By Jerry Farrell, Jr.
There is no question that almost everyone on Planet Earth would like to consign the year 2020 to the history books and firmly close the door behind it. A horrible pandemic, a tumultuous presidential election and social unrest were some of the things that we experienced during 2020. But 2020 was also the year of a federal census.
We mostly forget that censuses have consequences; they often trigger the reconfiguring of political subdivisions and a cascade of resulting changes. A past census caused the loss of a U.S. Congressional district in Connecticut. Within the liquor industry in Connecticut, the census numbers will also cause some changes to the number of package store permits available, and current package store permittees need to be knowledgeable about possible consequences.
The state statutes concerning package stores provide that a town shall have one package store per 2,500 residents. The statute provides that the federal census shall be the measuring stick by which this will be counted. So to that end, every 10 years, once the census has been undertaken and the town-by-town population numbers released, the state Liquor Control Division will revise its numbers as to how many package stores are allowed per town.
Three different scenarios could occur from the revised town-by-town population numbers resulting from the 2020 census.
First and foremost will be the “status quo” towns, where the population has not shifted in number and therefore the number of package stores allowed in that town will not change because of the census.
Secondly will be those towns that have gained in population. Have they gained enough population over the last 10 years – 2,500 more people – for additional package store permits to be calculated and allowed?
Thirdly will be those towns that have lost population over the last 10 years. Have they lost enough population over those 10 years – 2,500 fewer people – to impact the total number of allowable permits for that town?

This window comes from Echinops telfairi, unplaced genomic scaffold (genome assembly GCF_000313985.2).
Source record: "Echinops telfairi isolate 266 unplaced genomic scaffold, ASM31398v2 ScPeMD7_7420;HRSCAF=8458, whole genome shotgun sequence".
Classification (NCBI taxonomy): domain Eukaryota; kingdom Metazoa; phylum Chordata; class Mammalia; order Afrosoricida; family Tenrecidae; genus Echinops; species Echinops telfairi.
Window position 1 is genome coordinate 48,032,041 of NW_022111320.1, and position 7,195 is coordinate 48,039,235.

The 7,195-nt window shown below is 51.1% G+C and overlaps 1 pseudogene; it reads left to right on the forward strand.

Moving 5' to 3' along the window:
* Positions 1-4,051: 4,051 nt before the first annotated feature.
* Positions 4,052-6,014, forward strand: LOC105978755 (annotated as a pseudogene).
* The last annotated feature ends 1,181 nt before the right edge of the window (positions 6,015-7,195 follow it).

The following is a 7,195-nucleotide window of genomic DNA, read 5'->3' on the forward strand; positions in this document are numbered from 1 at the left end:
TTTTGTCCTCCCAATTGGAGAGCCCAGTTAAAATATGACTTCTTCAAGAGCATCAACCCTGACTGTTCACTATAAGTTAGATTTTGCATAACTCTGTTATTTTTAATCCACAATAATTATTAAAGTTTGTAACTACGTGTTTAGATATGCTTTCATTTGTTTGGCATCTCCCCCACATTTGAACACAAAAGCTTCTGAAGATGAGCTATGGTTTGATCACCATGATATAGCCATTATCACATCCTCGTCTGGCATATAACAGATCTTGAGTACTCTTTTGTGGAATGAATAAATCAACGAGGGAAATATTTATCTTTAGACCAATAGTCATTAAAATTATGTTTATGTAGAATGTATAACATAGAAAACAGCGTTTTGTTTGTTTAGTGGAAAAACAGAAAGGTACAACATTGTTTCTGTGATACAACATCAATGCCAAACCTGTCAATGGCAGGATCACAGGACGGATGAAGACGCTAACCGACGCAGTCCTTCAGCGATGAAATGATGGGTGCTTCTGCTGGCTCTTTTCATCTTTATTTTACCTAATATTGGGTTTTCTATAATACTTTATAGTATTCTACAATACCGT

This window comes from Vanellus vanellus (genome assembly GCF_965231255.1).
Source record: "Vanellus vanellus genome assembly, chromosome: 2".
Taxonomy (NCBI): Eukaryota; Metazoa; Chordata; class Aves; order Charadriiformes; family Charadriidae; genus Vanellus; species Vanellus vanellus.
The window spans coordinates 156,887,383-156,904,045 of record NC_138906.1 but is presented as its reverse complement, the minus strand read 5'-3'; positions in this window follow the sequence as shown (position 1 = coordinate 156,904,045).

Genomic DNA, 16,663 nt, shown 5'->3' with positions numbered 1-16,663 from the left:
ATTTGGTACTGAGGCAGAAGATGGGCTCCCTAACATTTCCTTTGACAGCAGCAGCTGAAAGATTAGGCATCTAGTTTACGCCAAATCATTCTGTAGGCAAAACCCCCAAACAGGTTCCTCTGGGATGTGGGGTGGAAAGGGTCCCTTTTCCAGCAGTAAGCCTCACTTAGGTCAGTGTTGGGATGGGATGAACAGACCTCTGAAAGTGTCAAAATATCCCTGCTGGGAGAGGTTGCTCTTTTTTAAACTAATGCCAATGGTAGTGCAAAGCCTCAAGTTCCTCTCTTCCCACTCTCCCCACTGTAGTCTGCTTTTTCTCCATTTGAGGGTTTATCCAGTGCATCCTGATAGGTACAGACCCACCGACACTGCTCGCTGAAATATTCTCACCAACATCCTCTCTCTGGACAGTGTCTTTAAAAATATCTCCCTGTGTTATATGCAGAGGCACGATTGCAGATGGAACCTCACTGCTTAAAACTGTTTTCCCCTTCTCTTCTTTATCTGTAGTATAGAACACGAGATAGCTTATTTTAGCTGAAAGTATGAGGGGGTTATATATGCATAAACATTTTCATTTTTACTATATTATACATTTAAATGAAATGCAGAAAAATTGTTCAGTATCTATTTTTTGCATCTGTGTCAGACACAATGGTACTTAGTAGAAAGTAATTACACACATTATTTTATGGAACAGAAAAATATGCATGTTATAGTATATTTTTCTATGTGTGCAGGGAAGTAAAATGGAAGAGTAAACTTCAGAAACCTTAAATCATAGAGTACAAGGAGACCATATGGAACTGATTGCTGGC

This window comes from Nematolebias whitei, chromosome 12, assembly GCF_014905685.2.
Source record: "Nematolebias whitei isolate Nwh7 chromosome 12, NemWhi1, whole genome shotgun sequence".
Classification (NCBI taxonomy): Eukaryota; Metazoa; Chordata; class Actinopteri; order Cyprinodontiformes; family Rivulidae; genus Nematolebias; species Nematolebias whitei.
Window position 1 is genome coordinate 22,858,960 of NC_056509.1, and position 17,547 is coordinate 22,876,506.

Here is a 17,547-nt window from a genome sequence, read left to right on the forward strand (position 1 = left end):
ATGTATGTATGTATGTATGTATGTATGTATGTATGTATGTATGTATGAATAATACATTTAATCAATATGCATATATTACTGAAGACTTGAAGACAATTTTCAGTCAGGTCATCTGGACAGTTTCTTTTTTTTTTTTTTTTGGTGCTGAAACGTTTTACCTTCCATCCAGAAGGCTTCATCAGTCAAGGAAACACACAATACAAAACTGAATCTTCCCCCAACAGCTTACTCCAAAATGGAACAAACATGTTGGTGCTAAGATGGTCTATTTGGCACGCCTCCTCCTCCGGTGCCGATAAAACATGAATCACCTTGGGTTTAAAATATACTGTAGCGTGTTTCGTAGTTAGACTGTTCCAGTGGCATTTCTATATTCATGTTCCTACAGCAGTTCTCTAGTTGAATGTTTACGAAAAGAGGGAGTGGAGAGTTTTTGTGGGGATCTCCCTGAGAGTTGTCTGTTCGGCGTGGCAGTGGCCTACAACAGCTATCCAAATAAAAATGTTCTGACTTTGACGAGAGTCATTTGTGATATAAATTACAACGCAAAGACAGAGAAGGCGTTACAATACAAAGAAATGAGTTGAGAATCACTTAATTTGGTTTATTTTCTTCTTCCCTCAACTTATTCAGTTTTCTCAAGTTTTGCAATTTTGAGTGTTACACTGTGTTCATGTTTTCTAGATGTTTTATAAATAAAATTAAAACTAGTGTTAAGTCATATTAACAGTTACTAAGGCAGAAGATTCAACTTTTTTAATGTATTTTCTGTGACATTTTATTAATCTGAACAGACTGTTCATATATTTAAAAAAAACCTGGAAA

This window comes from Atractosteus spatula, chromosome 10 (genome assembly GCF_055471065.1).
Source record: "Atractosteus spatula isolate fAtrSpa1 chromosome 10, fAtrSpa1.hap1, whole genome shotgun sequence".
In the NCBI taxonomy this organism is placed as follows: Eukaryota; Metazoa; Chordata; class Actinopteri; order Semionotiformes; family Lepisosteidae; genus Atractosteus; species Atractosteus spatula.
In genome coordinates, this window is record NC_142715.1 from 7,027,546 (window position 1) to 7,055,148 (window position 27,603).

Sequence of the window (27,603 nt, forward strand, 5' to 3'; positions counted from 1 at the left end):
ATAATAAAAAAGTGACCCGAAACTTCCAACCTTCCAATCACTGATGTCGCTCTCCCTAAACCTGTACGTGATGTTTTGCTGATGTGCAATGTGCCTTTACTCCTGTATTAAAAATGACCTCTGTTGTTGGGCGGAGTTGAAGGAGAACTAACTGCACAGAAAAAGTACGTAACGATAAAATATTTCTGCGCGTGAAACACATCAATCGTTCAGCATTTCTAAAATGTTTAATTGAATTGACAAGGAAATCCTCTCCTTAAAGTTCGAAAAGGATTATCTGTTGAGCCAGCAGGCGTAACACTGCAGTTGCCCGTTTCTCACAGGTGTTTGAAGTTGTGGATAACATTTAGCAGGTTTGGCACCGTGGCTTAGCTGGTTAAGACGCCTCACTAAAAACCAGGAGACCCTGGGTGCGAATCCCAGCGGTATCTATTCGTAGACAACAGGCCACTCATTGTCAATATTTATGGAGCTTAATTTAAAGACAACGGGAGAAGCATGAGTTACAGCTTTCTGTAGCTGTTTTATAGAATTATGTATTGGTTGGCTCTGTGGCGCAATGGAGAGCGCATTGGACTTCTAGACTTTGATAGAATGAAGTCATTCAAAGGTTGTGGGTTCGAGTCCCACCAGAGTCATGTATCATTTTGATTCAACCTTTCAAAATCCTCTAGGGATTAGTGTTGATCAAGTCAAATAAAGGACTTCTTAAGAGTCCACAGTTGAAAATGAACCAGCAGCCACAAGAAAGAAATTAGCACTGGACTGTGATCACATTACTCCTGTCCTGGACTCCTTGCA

Keep in mind that some towns are already “over permit.” By “over permit,” we mean that there are already more existing, active package store licenses in that particular town than the “allowed” number calls for. While Liquor Control will not go out and cancel permits to rectify the “over permit” situation, it will more closely scrutinize the details when something of substance occurs with a store in one of those communities – such as a change in ownership or the removal of the store to a new location.
A package store license is a valuable thing, and an owner in one of these “over permit” communities will want to tread very carefully to not cause the elimination of a license that, once extinguished, cannot be restored.
Once the dust from the 2020 census has settled, it is possible that additional communities will end up being over permit. On the one hand, one can argue that this makes the license more valuable as a result. On the other hand, it places the licensee in a position where a transfer of ownership can be somewhat more difficult. Given the peculiar and special nature of liquor licenses, there is no question that it is worth getting good legal advice before taking any action that would affect the viability of the license.
Anyone interested in the future of Connecticut will be interested to find out how our population has changed, where population has increased and where it has decreased. Those of us who deal with liquor licenses on a daily basis will be interested to see those same numbers and what changes they may cause to the liquor trade.
Jerry Farrell Jr. served as chairman of the Connecticut Liquor Control Commission from 2006 to 2011. Today, he is an attorney in private practice, focusing on liquor licensing law. He can be reached at email@example.com. This column is not intended to be legal advice; consult an attorney for answers to your specific questions and situation.